Asian carp

Australians Debate Carp Herpes Solution

North America isn’t the only part of the world where invasive carp are considered a major pest. Carp originating in Asia were imported to Australia more than 100 years ago, and have since become a major aquatic nuisance. They are prolific in the Murray and Darling river basins and are found everywhere except in Australia’s tropical north.

In Australia and other parts of the world, the fish known as Asian carp in the U.S. (because they were imported from Asia in the 1970s) are called European carp.

Back in November, Australian officials released The National Carp Control Plan, which assesses the feasibility of using cyprinid herpes virus 3, also known as the carp virus or koi herpesvirus, as a biological agent to control carp populations.

The virus damages the kidneys, skin and gills of carp. It is distinct from the sexually-transmitted herpes diseases that impact humans and cannot infect people. According to one Australian website, the virus “is highly specific to carp, including the koi variety, and only causes death in carp, with no other fish known to be affected, even the closely related goldfish.”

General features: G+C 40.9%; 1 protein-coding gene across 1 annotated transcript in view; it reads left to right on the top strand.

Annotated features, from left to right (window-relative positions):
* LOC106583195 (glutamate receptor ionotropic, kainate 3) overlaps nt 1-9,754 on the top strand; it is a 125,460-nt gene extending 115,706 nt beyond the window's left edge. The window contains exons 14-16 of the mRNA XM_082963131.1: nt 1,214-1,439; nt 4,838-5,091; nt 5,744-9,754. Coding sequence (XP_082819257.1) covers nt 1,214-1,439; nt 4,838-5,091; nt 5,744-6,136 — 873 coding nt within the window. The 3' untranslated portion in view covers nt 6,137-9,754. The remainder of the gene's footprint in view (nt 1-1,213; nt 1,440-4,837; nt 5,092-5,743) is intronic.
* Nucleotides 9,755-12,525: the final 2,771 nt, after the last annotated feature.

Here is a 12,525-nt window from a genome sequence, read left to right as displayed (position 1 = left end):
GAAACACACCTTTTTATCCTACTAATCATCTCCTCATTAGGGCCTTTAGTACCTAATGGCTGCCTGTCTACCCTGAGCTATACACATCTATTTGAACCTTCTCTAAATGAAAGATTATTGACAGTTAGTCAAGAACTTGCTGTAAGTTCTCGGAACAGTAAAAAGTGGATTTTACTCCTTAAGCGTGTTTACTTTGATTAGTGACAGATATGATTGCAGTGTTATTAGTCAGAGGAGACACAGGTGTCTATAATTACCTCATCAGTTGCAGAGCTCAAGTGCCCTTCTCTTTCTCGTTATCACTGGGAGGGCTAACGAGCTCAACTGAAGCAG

Australia does not have any native fish species closely related to carp, so they are not susceptible to the virus. However, the report recommends further research before such a step is taken. One anticipated problem is that the virus kills carp so quickly that huge floats of dead fish could pollute waterways and decrease oxygen.